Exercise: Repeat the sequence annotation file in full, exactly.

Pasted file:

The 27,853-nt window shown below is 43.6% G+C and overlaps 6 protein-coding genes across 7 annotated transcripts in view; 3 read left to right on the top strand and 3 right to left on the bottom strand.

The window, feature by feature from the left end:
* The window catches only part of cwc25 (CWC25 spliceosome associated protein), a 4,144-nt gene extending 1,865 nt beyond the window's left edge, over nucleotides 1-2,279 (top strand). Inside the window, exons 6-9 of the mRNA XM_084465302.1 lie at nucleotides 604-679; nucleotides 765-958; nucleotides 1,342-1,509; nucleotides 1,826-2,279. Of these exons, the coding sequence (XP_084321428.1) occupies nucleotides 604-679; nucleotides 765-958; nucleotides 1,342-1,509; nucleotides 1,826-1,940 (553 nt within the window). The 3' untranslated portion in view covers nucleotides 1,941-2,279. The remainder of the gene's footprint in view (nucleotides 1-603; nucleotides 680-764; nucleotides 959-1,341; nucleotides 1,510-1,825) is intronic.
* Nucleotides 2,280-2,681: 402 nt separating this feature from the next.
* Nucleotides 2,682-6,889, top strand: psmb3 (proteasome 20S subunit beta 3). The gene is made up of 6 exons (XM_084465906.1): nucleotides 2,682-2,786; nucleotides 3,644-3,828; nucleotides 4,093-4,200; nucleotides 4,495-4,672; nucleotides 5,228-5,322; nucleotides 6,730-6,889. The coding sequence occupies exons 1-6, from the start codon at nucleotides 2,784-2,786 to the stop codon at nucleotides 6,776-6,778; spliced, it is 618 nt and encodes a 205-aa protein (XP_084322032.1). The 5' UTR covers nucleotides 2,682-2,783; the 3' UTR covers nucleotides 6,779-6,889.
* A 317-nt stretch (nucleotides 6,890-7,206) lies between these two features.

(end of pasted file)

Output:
The 27,853-nt window shown below is 43.6% G+C and overlaps 6 protein-coding genes across 7 annotated transcripts in view; 3 read left to right on the top strand and 3 right to left on the bottom strand.

The window, feature by feature from the left end:
* The window catches only part of cwc25 (CWC25 spliceosome associated protein), a 4,144-nt gene extending 1,865 nt beyond the window's left edge, over nucleotides 1-2,279 (top strand). Inside the window, exons 6-9 of the mRNA XM_084465302.1 lie at nucleotides 604-679; nucleotides 765-958; nucleotides 1,342-1,509; nucleotides 1,826-2,279. Of these exons, the coding sequence (XP_084321428.1) occupies nucleotides 604-679; nucleotides 765-958; nucleotides 1,342-1,509; nucleotides 1,826-1,940 (553 nt within the window). The 3' untranslated portion in view covers nucleotides 1,941-2,279. The remainder of the gene's footprint in view (nucleotides 1-603; nucleotides 680-764; nucleotides 959-1,341; nucleotides 1,510-1,825) is intronic.
* Nucleotides 2,280-2,681: 402 nt separating this feature from the next.
* Nucleotides 2,682-6,889, top strand: psmb3 (proteasome 20S subunit beta 3). The gene is made up of 6 exons (XM_084465906.1): nucleotides 2,682-2,786; nucleotides 3,644-3,828; nucleotides 4,093-4,200; nucleotides 4,495-4,672; nucleotides 5,228-5,322; nucleotides 6,730-6,889. The coding sequence occupies exons 1-6, from the start codon at nucleotides 2,784-2,786 to the stop codon at nucleotides 6,776-6,778; spliced, it is 618 nt and encodes a 205-aa protein (XP_084322032.1). The 5' UTR covers nucleotides 2,682-2,783; the 3' UTR covers nucleotides 6,779-6,889.
* A 317-nt stretch (nucleotides 6,890-7,206) lies between these two features.